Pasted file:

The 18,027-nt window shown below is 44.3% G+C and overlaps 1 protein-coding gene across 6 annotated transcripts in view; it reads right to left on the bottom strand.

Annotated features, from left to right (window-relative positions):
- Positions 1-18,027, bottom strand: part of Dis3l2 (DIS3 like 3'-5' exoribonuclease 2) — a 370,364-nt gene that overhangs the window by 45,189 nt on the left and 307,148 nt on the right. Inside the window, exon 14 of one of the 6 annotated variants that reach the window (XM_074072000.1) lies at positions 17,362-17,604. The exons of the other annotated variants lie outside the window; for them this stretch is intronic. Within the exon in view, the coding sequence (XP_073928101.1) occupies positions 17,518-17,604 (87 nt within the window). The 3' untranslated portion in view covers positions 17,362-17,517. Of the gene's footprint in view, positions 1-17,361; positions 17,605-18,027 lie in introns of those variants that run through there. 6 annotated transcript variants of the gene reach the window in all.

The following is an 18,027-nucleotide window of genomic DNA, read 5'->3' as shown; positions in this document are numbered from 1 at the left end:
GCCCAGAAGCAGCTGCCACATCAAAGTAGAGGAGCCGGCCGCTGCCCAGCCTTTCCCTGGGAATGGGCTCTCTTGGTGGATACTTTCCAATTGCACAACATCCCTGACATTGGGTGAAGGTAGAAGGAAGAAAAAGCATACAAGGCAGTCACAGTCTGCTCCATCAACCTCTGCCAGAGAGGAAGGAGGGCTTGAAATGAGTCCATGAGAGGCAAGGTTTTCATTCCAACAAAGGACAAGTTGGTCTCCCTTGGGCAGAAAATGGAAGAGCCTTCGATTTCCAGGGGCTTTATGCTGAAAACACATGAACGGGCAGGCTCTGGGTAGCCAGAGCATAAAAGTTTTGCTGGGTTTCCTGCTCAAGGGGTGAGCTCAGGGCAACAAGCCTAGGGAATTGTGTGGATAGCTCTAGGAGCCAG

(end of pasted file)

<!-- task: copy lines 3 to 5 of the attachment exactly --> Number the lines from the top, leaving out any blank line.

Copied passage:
- Positions 1-18,027, bottom strand: part of Dis3l2 (DIS3 like 3'-5' exoribonuclease 2) — a 370,364-nt gene that overhangs the window by 45,189 nt on the left and 307,148 nt on the right. Inside the window, exon 14 of one of the 6 annotated variants that reach the window (XM_074072000.1) lies at positions 17,362-17,604. The exons of the other annotated variants lie outside the window; for them this stretch is intronic. Within the exon in view, the coding sequence (XP_073928101.1) occupies positions 17,518-17,604 (87 nt within the window). The 3' untranslated portion in view covers positions 17,362-17,517. Of the gene's footprint in view, positions 1-17,361; positions 17,605-18,027 lie in introns of those variants that run through there. 6 annotated transcript variants of the gene reach the window in all.

The following is an 18,027-nucleotide window of genomic DNA, read 5'->3' as shown; positions in this document are numbered from 1 at the left end:
GCCCAGAAGCAGCTGCCACATCAAAGTAGAGGAGCCGGCCGCTGCCCAGCCTTTCCCTGGGAATGGGCTCTCTTGGTGGATACTTTCCAATTGCACAACATCCCTGACATTGGGTGAAGGTAGAAGGAAGAAAAAGCATACAAGGCAGTCACAGTCTGCTCCATCAACCTCTGCCAGAGAGGAAGGAGGGCTTGAAATGAGTCCATGAGAGGCAAGGTTTTCATTCCAACAAAGGACAAGTTGGTCTCCCTTGGGCAGAAAATGGAAGAGCCTTCGATTTCCAGGGGCTTTATGCTGAAAACACATGAACGGGCAGGCTCTGGGTAGCCAGAGCATAAAAGTTTTGCTGGGTTTCCTGCTCAAGGGGTGAGCTCAGGGCAACAAGCCTAGGGAATTGTGTGGATAGCTCTAGGAGCCAG